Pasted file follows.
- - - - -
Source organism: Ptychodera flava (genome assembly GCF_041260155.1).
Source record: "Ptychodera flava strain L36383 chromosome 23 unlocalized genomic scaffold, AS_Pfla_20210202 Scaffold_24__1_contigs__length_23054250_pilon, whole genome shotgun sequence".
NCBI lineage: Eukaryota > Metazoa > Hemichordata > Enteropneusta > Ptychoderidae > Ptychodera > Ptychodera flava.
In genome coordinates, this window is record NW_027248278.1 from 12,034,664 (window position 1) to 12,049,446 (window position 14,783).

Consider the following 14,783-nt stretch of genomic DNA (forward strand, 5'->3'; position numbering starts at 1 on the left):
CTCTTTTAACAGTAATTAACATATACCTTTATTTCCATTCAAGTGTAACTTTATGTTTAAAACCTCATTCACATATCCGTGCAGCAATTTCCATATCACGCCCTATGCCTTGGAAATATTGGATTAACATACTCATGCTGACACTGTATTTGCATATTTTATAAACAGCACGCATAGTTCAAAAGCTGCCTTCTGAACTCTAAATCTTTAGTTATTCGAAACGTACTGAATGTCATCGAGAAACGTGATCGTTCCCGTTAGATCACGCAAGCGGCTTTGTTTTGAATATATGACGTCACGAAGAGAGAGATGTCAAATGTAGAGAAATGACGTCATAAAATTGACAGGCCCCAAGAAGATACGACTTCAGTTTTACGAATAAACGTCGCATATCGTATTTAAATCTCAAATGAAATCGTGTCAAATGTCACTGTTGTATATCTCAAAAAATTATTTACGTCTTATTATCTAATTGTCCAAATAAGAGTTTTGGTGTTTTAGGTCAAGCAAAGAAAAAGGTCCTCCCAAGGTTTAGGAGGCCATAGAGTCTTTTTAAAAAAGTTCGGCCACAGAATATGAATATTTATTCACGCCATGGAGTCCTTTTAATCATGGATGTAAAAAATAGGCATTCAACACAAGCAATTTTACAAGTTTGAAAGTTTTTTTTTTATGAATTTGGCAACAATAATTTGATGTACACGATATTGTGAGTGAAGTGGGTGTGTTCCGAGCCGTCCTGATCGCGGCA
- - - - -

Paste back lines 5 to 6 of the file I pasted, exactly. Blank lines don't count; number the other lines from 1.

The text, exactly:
Consider the following 14,783-nt stretch of genomic DNA (forward strand, 5'->3'; position numbering starts at 1 on the left):
CTCTTTTAACAGTAATTAACATATACCTTTATTTCCATTCAAGTGTAACTTTATGTTTAAAACCTCATTCACATATCCGTGCAGCAATTTCCATATCACGCCCTATGCCTTGGAAATATTGGATTAACATACTCATGCTGACACTGTATTTGCATATTTTATAAACAGCACGCATAGTTCAAAAGCTGCCTTCTGAACTCTAAATCTTTAGTTATTCGAAACGTACTGAATGTCATCGAGAAACGTGATCGTTCCCGTTAGATCACGCAAGCGGCTTTGTTTTGAATATATGACGTCACGAAGAGAGAGATGTCAAATGTAGAGAAATGACGTCATAAAATTGACAGGCCCCAAGAAGATACGACTTCAGTTTTACGAATAAACGTCGCATATCGTATTTAAATCTCAAATGAAATCGTGTCAAATGTCACTGTTGTATATCTCAAAAAATTATTTACGTCTTATTATCTAATTGTCCAAATAAGAGTTTTGGTGTTTTAGGTCAAGCAAAGAAAAAGGTCCTCCCAAGGTTTAGGAGGCCATAGAGTCTTTTTAAAAAAGTTCGGCCACAGAATATGAATATTTATTCACGCCATGGAGTCCTTTTAATCATGGATGTAAAAAATAGGCATTCAACACAAGCAATTTTACAAGTTTGAAAGTTTTTTTTTTATGAATTTGGCAACAATAATTTGATGTACACGATATTGTGAGTGAAGTGGGTGTGTTCCGAGCCGTCCTGATCGCGGCA